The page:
This is it! You just set up a TLS connection with our HTTP listener acting as a server and the requester acting as a Client. To test the application, you can create a HTTP listener sending a request to our server endpoint; You can refer to the image; the client HTTP listener accepts HTTP request here so we can hit with the postman or any other client without any issue

Flow MuleSoft


Two-way TLS

In two-way SSL authentication, the client application verifies the server application’s identity, and then the server application verifies the identity of the client application. Both parties share their public certificates, and then validation is performed. Two-way SSL authentication works with a mutual handshake by exchanging the certificates.

Implementing Two Way TLS in a MuleSoft Application

Implementation of two way TLS is similar to the implementation of one way TLS. However, here we would be configuring the Keystore and Truststore in both the Listener (server) and Requester (Client).

In this scenario, the Keystore will consist of their respective key pairs for server and Client and the server Truststore consisting of the Client public certificates and the Client Truststore consisting of the server’s public certificates.

  • Generate Keystore for server:

Execute the following command and write the details and Keystore password like you did for 1 way TLS

You can ignore the warning that comes after executing the query

keytool -genkey -alias mule-server -keysize 4096 -keyalg RSA -keystore C:\Users\jayank\Documents\2wayTLS\server-keystore.jks

You can ignore the warning that comes after executing the query

  • Export the public certificates from the server Keystore and add them to Client Truststore

The following command will export the server public certificate:

keytool -export -alias mule-server -keystore C:\Users\jayank\Documents\2wayTLS\server-keystore.jks -file C:\Users\jayank\Documents\2wayTLS\server_public.crt

Export the public certificates from client Keystore

To generate the client Truststore and add the server public certificate into it, execute:

keytool -import -alias mule-client-public -keystore C:\Users\jayank\Documents\2wayTLS\client-truststore.jks -file C:\Users\jayank\Documents\2wayTLS\server_public.crt

import them into the servers truststore

  • Generate the Client Keystore

keytool -genkey -alias mule-client -keysize 4096 -keyalg RSA -keystore C:\Users\jayank\Documents\2wayTLS\client-keystore.jks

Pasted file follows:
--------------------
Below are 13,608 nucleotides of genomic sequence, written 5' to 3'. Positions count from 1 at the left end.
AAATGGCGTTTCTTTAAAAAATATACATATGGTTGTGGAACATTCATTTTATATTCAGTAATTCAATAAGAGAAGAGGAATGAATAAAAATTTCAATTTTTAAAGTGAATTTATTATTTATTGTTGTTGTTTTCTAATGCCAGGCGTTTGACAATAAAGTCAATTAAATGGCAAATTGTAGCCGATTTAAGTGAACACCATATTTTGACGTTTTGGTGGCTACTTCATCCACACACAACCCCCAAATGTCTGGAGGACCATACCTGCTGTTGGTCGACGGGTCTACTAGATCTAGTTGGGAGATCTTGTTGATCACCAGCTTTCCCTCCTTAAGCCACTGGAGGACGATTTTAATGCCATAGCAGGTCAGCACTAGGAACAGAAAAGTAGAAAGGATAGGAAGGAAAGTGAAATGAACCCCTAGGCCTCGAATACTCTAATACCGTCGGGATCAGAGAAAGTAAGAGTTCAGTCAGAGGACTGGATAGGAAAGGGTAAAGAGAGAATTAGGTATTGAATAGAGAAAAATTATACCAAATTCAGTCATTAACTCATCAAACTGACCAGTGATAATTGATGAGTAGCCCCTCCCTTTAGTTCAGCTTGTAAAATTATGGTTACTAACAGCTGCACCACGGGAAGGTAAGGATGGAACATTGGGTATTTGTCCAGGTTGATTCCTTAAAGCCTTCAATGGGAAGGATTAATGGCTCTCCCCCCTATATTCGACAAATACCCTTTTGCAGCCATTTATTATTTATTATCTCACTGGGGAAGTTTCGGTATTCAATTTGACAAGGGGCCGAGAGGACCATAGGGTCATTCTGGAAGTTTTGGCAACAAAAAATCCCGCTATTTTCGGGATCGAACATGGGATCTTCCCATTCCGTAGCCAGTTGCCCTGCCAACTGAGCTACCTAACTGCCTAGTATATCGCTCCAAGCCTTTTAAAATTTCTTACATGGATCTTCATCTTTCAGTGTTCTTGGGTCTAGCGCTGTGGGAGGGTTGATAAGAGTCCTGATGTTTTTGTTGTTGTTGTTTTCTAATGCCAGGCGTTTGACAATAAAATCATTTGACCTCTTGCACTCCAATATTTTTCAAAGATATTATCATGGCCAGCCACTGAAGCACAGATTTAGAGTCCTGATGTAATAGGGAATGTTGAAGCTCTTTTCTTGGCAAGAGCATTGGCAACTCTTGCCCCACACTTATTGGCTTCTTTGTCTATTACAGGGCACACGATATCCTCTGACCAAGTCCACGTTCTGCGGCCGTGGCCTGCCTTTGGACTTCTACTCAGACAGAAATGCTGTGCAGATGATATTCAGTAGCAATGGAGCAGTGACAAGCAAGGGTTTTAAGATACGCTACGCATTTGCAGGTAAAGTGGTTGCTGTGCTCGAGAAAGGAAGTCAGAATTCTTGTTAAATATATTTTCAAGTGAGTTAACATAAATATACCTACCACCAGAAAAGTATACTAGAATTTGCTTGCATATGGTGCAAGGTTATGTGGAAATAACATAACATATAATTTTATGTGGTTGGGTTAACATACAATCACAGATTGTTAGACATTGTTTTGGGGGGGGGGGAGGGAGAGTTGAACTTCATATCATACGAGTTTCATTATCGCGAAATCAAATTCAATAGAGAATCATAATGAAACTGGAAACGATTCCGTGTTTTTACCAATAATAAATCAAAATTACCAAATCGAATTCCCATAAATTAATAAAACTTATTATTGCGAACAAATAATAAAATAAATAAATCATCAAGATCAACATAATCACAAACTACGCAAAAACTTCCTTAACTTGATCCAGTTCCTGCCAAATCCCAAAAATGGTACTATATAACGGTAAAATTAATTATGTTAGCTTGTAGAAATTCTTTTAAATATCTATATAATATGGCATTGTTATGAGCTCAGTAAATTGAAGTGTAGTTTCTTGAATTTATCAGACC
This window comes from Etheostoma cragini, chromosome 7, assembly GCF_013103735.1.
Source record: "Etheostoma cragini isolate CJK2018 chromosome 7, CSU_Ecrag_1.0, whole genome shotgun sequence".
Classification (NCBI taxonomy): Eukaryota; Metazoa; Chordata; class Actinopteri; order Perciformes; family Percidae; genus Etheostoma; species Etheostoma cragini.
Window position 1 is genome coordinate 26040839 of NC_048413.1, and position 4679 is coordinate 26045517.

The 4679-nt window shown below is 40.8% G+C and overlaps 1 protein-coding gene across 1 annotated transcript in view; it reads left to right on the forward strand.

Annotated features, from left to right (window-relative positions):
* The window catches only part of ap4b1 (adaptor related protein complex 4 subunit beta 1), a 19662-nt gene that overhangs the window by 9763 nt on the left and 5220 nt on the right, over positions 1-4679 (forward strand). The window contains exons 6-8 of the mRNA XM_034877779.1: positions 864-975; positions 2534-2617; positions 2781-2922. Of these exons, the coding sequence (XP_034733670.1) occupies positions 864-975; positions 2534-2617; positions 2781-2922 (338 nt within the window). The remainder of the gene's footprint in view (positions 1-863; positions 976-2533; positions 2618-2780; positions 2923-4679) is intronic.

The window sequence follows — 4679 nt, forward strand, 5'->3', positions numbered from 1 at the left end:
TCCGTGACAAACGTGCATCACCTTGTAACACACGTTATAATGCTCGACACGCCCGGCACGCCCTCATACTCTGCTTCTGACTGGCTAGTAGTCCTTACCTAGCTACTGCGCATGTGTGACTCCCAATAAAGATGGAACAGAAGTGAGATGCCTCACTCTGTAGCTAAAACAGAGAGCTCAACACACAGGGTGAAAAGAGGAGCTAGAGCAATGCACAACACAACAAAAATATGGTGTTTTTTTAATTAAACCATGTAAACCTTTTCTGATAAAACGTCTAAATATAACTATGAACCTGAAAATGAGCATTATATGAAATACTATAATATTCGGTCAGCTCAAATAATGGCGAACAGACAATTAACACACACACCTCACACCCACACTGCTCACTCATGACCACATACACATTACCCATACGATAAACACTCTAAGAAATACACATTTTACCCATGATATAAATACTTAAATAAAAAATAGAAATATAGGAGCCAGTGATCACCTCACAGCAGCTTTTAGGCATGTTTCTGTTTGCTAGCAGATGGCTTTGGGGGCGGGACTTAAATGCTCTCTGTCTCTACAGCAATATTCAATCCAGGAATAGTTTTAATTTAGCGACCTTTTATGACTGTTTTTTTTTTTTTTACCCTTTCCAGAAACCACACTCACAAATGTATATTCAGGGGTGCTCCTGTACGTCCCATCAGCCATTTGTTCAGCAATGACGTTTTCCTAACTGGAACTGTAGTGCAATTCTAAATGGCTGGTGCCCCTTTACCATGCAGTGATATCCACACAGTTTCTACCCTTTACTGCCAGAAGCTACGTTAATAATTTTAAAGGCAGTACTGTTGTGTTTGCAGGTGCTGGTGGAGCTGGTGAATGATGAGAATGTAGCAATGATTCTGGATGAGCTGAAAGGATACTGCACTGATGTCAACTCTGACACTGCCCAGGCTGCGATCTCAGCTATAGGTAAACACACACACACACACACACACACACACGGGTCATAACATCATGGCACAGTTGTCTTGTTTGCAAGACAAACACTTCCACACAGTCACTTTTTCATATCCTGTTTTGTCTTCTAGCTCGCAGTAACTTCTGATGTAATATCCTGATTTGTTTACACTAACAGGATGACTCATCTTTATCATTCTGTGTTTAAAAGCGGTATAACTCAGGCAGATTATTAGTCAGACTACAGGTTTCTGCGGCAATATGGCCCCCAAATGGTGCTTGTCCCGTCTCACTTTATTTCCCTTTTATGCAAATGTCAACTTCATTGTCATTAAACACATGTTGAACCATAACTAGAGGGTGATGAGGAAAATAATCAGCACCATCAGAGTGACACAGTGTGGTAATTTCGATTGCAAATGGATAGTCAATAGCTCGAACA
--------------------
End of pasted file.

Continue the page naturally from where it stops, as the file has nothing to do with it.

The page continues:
• Export the public certificates from Client Keystore and import them into the servers Truststore  

keytool -export -alias mule-client -keystore

C:\Users\jayank\Documents\2wayTLS\client-keystore.jks -file



Export the public certificates from client Keystore

keytool -import -alias mule-server-public -keystore

C:\Users\jayank\Documents\2wayTLS\server-truststore.jks -file


Two-way TLS import Server Public Certificate

  • Configure HTTP Listener (Server) with server Keystore and Truststore

Now, if you have followed all the above steps correctly, you will have 4 jks files in your directory 2 Keystores and 2 Truststores 1 each for Client and server.

Now add the server Keystore and server Truststore in HTTP listener with the password and alias (for server) you used while generating those.

  • Configure HTTP Requester (Client) with client Keystore and Truststore

Add the Client-Truststore and Client-Keystore in the HTTP request TLS configuration similar to you did for the server/listener.

Troubleshooting Tips:

  • You can use a test HTTP listener connection to call the requester (Client), which will call the Listener (server) refer to 1 TLS instructions for the same.
  • Add in MuleSoft Anypoint Studio as an argument or add a runtime property as in  Mulesoft CloudHub to see the complete TLS debug logs for your MuleSoft API. This will allow you to see where exactly in the TLS handshaking process your request is failing, do remember to turn them off immediately as these logs are hefty.

TLS arg


Thanks for reading. Hope this will help all of you MuleSoft developers in implementing one-way and two-way TLS.

Find More MuleSoft best practices at Caelius Consulting Resource Centre.